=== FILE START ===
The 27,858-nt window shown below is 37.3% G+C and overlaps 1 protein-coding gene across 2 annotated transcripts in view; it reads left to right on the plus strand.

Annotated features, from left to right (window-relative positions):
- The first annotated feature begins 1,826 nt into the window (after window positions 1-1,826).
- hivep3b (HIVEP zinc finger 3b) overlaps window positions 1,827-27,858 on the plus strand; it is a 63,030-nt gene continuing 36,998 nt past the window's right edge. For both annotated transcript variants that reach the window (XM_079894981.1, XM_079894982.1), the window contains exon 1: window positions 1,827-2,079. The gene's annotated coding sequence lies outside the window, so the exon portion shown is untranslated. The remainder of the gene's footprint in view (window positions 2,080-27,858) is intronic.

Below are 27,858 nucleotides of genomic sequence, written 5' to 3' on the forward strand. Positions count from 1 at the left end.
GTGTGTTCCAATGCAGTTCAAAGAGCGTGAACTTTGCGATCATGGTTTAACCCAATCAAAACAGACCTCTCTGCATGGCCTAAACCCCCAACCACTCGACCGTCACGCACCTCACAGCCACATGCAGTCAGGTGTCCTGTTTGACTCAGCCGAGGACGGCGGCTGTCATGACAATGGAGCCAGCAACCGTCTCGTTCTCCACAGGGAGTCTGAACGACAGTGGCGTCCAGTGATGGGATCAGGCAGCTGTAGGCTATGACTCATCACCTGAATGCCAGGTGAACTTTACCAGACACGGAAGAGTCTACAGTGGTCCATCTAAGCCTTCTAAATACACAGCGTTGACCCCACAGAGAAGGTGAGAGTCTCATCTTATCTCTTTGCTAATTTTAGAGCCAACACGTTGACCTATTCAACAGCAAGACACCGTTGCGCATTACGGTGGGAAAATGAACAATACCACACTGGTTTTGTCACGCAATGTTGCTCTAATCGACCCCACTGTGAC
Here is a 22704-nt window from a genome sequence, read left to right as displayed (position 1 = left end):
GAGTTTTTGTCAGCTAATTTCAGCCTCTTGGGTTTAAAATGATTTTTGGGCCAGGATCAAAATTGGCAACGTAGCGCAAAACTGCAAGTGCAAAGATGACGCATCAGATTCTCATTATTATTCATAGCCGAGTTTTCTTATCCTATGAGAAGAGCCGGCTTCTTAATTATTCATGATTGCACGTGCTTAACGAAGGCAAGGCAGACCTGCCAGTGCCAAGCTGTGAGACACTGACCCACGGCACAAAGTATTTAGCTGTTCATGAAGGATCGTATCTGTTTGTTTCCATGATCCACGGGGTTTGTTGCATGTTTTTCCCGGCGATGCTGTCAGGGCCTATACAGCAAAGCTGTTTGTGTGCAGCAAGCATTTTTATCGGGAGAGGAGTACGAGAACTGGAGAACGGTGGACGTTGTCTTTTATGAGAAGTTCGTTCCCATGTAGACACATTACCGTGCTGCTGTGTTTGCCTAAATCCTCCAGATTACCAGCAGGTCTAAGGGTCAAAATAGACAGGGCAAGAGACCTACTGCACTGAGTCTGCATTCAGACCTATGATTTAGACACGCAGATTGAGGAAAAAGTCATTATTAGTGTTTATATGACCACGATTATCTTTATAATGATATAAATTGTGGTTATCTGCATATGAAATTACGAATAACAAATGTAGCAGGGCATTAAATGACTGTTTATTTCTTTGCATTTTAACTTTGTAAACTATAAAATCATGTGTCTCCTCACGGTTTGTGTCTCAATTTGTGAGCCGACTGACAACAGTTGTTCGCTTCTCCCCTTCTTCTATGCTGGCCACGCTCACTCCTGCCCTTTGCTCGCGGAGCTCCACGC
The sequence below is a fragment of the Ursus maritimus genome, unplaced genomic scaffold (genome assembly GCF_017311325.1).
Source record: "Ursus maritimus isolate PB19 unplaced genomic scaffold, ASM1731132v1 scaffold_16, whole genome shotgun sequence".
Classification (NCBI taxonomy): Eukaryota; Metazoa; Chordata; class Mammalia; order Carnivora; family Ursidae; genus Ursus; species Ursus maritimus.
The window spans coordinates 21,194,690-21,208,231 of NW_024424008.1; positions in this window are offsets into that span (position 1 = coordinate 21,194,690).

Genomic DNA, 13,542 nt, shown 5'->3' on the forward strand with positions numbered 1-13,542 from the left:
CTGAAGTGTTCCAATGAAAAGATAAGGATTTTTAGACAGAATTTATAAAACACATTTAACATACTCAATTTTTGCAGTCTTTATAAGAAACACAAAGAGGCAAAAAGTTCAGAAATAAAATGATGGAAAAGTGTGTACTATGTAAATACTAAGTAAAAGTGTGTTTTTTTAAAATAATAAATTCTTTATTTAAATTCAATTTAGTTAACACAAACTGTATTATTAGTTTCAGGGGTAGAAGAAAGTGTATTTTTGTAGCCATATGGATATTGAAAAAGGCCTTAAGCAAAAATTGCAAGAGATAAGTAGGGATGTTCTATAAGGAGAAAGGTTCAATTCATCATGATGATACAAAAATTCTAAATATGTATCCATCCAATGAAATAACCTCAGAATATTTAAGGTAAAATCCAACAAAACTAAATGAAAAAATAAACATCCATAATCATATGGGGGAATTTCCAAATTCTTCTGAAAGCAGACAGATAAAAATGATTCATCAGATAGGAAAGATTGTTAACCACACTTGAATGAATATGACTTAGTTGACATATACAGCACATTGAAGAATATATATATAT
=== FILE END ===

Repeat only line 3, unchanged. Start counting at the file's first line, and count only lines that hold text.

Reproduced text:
- The first annotated feature begins 1,826 nt into the window (after window positions 1-1,826).